June
29

Top 3 Clipless Pedal Myths

Most people go through life never realizing that most of “reality” is nothing more than their paradigm on stuff, shaped by physical and mental experiences. For example, most people would think that running a marathon is extremely hard, if not impossible. Based on their lack of endurance and experience running, plus the extra 20-30 pounds they are likely carrying, their mind forms the reality that a marathon is “hard”.

However, someone who trains for a marathon and runs them regularly probably has a different opinion on the subject. Their brain scans their physical shape and mental experiences and says that running for a few hours at a good clip isn’t so bad and is, in fact, enjoyable. Each person has their reality…and it can change.

If the first person decided to train hard and make it happen they could get to the physical and mental place where they too feel than running a marathon isn’t “hard” anymore. If the second person broke their leg and had to take a lot of time off their physical and mental state would change and what used to be easy is once again hard. Your reality isn’t permanent and it can be changed rather easily.

So, what the heck does all this have to do with mountain biking? There are a lot of “truths” surrounding clipless pedals that are nothing more than a shared paradigm towards working around common weaknesses. Here are a few of the ones that really drive me nuts:

- Clipless pedals let you pedal with more power. Absolutely not true…there is nothing that shows that clipless pedals definitively let you produce more raw “power”. They do let you artificially strengthen the weak link of the feet which allows you to pedal longer before power starts to wane, which is useful for multi-hour/ multi-day racing, but there is absolutely no raw “power” advantage in clipless pedals. The fact that you can’t climb that steep hill without them is more in your head and lack of pedaling technique (see below).

- You need to be able to pull up on your pedals to produce max power. Again, this is simply not true no matter how many times it gets repeated. When studied, the best peddlers are not pulling up and producing power on the upstroke. They are instead getting the trail leg un-weighted and out of the way for the far more powerful down stroke of the lead leg. They can finish the pedal stroke off with their hips, which makes the pulling motion unnecessary. Less skilled peddlers use the clipless interface as a crutch to bypass the hips and place extra stress on the already chronically tight hip flexors.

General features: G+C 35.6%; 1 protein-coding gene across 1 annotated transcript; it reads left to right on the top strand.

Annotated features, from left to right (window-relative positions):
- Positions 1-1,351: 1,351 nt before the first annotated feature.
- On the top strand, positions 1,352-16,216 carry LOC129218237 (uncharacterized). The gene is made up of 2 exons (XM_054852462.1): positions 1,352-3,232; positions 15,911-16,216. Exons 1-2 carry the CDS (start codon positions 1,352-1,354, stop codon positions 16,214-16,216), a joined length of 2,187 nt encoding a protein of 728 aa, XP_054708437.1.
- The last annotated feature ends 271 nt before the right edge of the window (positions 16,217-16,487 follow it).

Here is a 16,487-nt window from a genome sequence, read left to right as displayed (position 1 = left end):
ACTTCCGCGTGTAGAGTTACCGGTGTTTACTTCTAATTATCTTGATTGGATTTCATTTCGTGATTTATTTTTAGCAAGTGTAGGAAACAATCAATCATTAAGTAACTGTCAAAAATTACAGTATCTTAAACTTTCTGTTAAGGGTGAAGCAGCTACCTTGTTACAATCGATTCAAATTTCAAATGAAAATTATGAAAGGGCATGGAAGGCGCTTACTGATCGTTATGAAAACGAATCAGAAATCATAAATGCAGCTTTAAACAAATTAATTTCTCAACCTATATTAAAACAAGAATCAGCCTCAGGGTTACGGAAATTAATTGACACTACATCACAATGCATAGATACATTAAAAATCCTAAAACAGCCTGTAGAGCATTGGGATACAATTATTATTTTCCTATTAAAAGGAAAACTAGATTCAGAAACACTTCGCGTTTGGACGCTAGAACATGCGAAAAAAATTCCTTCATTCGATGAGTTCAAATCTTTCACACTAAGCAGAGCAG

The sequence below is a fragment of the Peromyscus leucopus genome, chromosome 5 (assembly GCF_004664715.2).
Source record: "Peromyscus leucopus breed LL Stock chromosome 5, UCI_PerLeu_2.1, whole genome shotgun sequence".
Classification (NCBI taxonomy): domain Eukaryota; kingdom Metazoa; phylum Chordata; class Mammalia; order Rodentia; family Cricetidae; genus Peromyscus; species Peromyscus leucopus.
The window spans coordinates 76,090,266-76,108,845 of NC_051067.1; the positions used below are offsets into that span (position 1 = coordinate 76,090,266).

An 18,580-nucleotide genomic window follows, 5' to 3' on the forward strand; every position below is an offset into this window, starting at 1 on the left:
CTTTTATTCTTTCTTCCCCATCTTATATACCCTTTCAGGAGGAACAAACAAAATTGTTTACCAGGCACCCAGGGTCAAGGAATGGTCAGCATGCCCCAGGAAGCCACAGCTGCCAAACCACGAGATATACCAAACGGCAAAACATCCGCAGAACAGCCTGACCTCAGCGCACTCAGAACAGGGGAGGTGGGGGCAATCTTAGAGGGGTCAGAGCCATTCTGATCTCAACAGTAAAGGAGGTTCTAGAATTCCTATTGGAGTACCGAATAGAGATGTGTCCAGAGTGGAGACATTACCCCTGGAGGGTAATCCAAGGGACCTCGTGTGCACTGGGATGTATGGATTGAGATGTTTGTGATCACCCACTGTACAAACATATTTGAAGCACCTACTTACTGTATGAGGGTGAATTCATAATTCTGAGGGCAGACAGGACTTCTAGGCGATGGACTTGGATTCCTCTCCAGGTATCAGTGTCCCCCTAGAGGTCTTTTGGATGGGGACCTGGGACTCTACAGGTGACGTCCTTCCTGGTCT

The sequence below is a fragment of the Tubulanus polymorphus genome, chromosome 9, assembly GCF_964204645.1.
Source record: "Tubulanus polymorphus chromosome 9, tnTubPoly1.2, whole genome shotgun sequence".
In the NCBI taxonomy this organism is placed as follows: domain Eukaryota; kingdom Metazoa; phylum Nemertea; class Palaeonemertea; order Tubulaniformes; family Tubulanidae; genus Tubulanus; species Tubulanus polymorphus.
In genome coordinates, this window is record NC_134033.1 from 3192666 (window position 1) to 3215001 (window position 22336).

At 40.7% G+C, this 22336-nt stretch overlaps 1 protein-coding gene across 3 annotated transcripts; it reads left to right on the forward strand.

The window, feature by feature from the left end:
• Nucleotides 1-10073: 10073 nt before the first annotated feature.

- Standing up to pedal is hard and doing it too much will tire you out; it is better to sit and spin and save your energy. While not directly tied to clipless pedals, most of the advantages of clipless pedals are lost when you stand and so riders that use them tend to sit and spin a lot. Standing up to pedal is only hard if you lack the core strength and hip drive to stabilize and power from the standing position. Most riders come into mountain biking with weak cores, weak hips and serious dysfunctions from sitting all the time. The old “standing is hard” mindset isn’t true once you fix these things (and yes, they do need fixing if you value your knees and hips).

I think that a lot of riders are trapped by the paradigm that clipless pedals are somehow definitively superior when the facts tell us something much different. Just because most people come into mountain biking with dysfunctions that make it initially easier to use clipless pedals doesn’t mean that they are hands down better.

In the hands of someone whose reality isn’t shaped by the same dysfunctions flat pedals allow you to ride every bit as hard and far; you just have to use a different technique that isn’t possible without addressing the core and hip weakness that are really at the root of the issue.

Let me close with this…in the hands of someone who isn’t using them to mask dysfunction clipless shoes and pedals are a useful tool. However, I think that they are like competition shoes in track.

Track runners don’t train in the same shoes they race in; they know that race shoes are specialized equipment that should be used to enhance race day performance. They don’t use them everyday in practice simply to massage their ego and run faster times. They know that they will run slower in training but be faster for it on race day.

I think that clipless shoes and pedals should be looked at the same way – competition level performance enhancing technology that isn’t meant to be used everyday by your average rider. Flat pedals will enhance your technical skills and confidence, teach you better pedaling technique and save your knees, hips and low back – not a bad trade off if you can get past the “myths” surrounding clipless pedals.

-James Wilson-

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James Wilson
Author and Professional
Mountain Bike Coach
James Wilson